Shortlist shortcut to Lisa LeBlanc's Chiac Disco
The Acadian singer-songwriter tells us why ‘Gossip’ is the perfect gateway to her Polaris-shortlisted album
To help music fans get to know the 10 Polaris Music Prize-nominated albums, CBC Music presents the Shortlist Shortcut series. Every week, we will ask a nominated artist for a recommended track off their shortlisted record. Perhaps it's a song that best represents the themes on the album, or maybe it's the most important, difficult or rewarding song they wrote. The question was left to the artist to interpret, but the hope is that the selected track will give us a pathway into their work.
In the fourth instalment of this series, we spoke with Acadian singer-songwriter Lisa LeBlanc, who has now been shortlisted for the Polaris Music Prize twice.
Lisa LeBlanc on 'Gossip'
When Lisa LeBlanc premiered her song "Gossip" on popular Quebec talk show Tout le monde en parle in March 2022, it was immediately a contender for song of the summer. Marrying disco with a James Brown beat and a killer bassline, "Gossip" revels in small-town life, with a whole lot of flair.
For LeBlanc, "Gossip" was also the first song she wrote that made her finally see her now Polaris-shortlisted album, Chiac Disco.
"It's what represents the whole record because it's so inspired by my hometown in New Brunswick, and it's so inspired by the chiac, which is our accent in Acadia in southern New Brunswick. So to me it's full of joy and it talks about the gossip from Tim's in Rogersville. It gives you an idea of what the album is going to be about," she finishes, laughing.
The idea for the song came to LeBlanc one day while she was driving — a picture of the Tim Hortons regulars in Rogersville, "people who are extremely, extremely loyal to their hours," details LeBlanc, and what ended up being the opening lyrics to the song:
J'vais au Tim Horton pour savoir qu'est-ce qu'est la gossip
Un café double-double avec trois Timbits and gossip
Pas d'drive-thru, tu manquerais tout la gossip
J'veux savoir la gossip
The inspiration to connect chiac and disco partially came to LeBlanc from childhood stories of her aunts and uncles, "going to dances in the '70s like super all decked-out with their super disco clothes with glitter and platform shoes, but all going in a pickup truck," she says. It's how she perfectly sums up the whole album: "where glamour meets rurality."
The epiphany to write "Gossip" came at a fortuitous time, too, as LeBlanc had been in a writing slump for years. Normally based in Montreal, she and her partner and bassist, Benoit Morier, moved back to Moncton during the pandemic and found that they had a lot of time on their hands. So they started a new project: a weekly bingo on Facebook Live called Bingo avec Joanne.
"Essentially Ben, my partner, was this lovely lady called Joanne, who is a bank teller by day, fortune teller by night, who reads the future in toast. So yeah, that gives you an idea," LeBlanc says, laughing. "And it kind of took over our lives, and between bingo rounds we needed music because it was Facebook Live and so it needed to be original content because of the copyright rules and everything. So I started writing bingo music with this alter ego called Belinda, who is a lovely, sassy waitress from the '60s. And we were just writing a song a week, but just the fact of being in the studio, having something to do, writing with one finger on a keyboard, you know, and a drum machine. And just still being in the studio, learning a lot and just being in that creative space where I was writing bingo songs."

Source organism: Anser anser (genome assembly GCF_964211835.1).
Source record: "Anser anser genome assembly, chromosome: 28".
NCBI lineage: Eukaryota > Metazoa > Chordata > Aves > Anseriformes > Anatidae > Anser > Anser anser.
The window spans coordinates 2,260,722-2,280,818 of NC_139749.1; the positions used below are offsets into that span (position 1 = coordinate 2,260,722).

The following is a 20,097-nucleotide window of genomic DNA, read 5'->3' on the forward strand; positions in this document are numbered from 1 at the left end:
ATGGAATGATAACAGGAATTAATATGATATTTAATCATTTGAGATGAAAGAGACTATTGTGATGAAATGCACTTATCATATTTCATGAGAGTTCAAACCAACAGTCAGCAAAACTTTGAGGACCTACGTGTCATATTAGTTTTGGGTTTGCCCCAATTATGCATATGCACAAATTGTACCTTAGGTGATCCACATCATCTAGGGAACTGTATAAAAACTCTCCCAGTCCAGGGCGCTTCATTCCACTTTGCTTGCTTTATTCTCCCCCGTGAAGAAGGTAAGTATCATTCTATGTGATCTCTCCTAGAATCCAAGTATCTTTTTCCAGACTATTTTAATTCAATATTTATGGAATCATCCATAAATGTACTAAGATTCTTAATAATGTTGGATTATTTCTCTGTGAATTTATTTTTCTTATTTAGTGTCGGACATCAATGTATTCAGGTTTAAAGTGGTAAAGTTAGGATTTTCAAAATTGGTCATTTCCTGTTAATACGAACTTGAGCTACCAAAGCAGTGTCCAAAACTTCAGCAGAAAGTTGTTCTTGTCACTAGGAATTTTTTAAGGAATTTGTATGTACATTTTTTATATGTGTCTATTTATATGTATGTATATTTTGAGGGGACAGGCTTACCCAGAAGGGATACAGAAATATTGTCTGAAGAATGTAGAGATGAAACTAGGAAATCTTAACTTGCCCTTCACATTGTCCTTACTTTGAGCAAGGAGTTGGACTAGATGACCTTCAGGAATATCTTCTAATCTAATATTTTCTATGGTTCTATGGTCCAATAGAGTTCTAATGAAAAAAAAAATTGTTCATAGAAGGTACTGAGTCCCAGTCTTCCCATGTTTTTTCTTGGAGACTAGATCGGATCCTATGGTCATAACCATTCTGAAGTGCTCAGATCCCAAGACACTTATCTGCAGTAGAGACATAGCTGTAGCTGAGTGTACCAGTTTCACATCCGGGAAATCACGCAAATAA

The pressure was off, and it's exactly what LeBlanc needed. At first, "Gossip" was written as a straight-up disco song, but LeBlanc kept rearranging it while making the rest of her record, never fully satisfied. That's when the funk came in, and the brass. Once LeBlanc let loose, it all came together.
"The thing with this album was — which was really fun, and with 'Gossip' — there were a lot of things that we were like, 'We shouldn't be doing this, but let's do it,' you know? Kind of like, everything is possible with this album. Let's do all the cheesy stuff we can and let's just see what happens. And so on that tune, there's a fretless bass and it's kind of dumb, honestly. It's just — there are chimes on that album. Yeah, it's a lot."
But "a lot" is a description for constraints and judgments LeBlanc had carried with her since she started making music years ago — and that she was ready to let go of. Chiac Disco is the singer's fifth album, and is vastly different from anything she's released under her own name.
"I hated keys, I hated everything, basically," LeBlanc admits. "I was just really single-minded in what I wanted and what I didn't like. I knew what I didn't like. And so it's hilarious to be like, now we have fretless bass and chimes and horns and keyboards galore and strings and all of the things. So it was really a liberation of sorts because it was just like, the sky's the limit. And some things that I didn't like before, well, could be really surprising and be like, 'OK, well, this actually works, this is fun.'"
That Chiac Disco was shortlisted for the Polaris Prize was a shock to LeBlanc. Her first Polaris-shortlisted album, 2016's Why You Wanna Leave, Runaway Queen?, was a critically acclaimed English folk record, and this newest release captures a whole other side of the singer.
"This one to me is incredibly special because it was made with so much love and so much artistic freedom because it was during the pandemic, and this album was such a lifesaver," says LeBlanc. "It was something incredibly positive and creatively fun…. And it was a risk, in a way. I didn't really see it as a risk, people told me that later [laughs], that it was a risk to do that album. But I made it without any expectations. I did it really from the bottom of my heart … plus it's chiac. So it's cool. It's from where I'm from."